When someone gives you a handmade quilt, it’s like receiving a warm, enduring embrace. I’ve been given various quilts by family and friends, some just the right size for a nap, some commodious enough to shelter against cold winter nights, and some designed purely for looks, to hang on a wall.
My grandmother made the green and yellow quilts at the top of this photo—every tiny stitch by hand. My niece inherited my grandmother’s penchant for quilt making. I did not, though I did participate in one intergenerational quilting effort.
It started years ago when, during long roads trips with my husband, I began making quilt blocks decorated with counted cross-stitch embroidery. Each block represented the official flower of states we visited. My plan was to someday make a quilt for our bed. Then John suffered a paralyzing stroke. I became a full-time caregiver with no time or energy for embroidery.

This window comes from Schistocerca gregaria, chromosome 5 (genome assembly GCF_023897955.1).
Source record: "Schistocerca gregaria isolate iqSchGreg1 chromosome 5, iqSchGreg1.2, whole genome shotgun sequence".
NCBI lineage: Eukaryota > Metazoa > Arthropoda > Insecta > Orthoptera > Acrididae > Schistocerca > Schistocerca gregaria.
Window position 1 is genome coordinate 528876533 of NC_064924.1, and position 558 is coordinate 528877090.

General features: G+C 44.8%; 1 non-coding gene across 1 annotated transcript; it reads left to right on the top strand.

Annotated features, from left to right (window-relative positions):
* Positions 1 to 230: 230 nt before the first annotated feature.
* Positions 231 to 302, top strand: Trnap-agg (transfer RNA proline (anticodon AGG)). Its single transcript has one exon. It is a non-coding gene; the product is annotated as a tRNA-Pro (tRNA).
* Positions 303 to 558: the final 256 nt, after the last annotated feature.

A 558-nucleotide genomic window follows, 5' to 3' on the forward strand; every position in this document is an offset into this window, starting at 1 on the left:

My mother also enjoyed the logistical challenge of counted cross-stitch. She begged to finish the quilt blocks, whether we’d visited the states or not. When she was done, I showed the fifty quilt squares to step-daughter Jean, who is an expert quilter.
“They’ll never get made into a quilt,” I admitted with resignation.
“We’ll just see about that,” said Jean, as she took the squares from me. Before long, she delivered a finished quilt. My mother enjoyed the quilt until she died, and now I get to sleep under it.
(To celebrate my 75th birthday this month, I’m posting daily stories about the stuff I’ve acquired over a lifetime and can’t let go of—because of those stories. I invite you to consider your own stuff, maybe even share your stories.)